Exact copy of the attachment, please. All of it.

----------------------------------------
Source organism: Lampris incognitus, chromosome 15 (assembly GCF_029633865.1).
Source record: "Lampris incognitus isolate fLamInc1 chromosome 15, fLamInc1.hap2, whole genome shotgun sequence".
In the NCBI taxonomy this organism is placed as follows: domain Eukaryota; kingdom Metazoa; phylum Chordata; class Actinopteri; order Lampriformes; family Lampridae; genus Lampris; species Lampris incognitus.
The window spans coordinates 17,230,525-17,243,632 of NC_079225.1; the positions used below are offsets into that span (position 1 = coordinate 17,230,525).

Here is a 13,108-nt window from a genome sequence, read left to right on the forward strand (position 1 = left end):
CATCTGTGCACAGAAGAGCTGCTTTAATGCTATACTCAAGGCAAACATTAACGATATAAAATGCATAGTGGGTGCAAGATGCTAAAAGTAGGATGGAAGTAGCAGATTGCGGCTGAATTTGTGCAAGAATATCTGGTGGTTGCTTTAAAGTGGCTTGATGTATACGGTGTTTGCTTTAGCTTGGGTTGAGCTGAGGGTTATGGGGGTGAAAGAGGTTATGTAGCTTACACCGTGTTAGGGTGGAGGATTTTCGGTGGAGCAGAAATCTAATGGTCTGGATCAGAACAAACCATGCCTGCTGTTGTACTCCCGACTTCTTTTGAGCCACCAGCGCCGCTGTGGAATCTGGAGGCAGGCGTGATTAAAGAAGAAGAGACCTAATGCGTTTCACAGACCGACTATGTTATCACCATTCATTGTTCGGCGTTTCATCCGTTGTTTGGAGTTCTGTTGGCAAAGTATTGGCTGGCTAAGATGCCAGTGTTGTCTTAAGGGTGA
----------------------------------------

Source organism: Lampris incognitus, chromosome 15 (assembly GCF_029633865.1).
Source record: "Lampris incognitus isolate fLamInc1 chromosome 15, fLamInc1.hap2, whole genome shotgun sequence".
In the NCBI taxonomy this organism is placed as follows: domain Eukaryota; kingdom Metazoa; phylum Chordata; class Actinopteri; order Lampriformes; family Lampridae; genus Lampris; species Lampris incognitus.
The window spans coordinates 17,230,525-17,243,632 of NC_079225.1; the positions used below are offsets into that span (position 1 = coordinate 17,230,525).

Here is a 13,108-nt window from a genome sequence, read left to right on the forward strand (position 1 = left end):
CATCTGTGCACAGAAGAGCTGCTTTAATGCTATACTCAAGGCAAACATTAACGATATAAAATGCATAGTGGGTGCAAGATGCTAAAAGTAGGATGGAAGTAGCAGATTGCGGCTGAATTTGTGCAAGAATATCTGGTGGTTGCTTTAAAGTGGCTTGATGTATACGGTGTTTGCTTTAGCTTGGGTTGAGCTGAGGGTTATGGGGGTGAAAGAGGTTATGTAGCTTACACCGTGTTAGGGTGGAGGATTTTCGGTGGAGCAGAAATCTAATGGTCTGGATCAGAACAAACCATGCCTGCTGTTGTACTCCCGACTTCTTTTGAGCCACCAGCGCCGCTGTGGAATCTGGAGGCAGGCGTGATTAAAGAAGAAGAGACCTAATGCGTTTCACAGACCGACTATGTTATCACCATTCATTGTTCGGCGTTTCATCCGTTGTTTGGAGTTCTGTTGGCAAAGTATTGGCTGGCTAAGATGCCAGTGTTGTCTTAAGGGTGA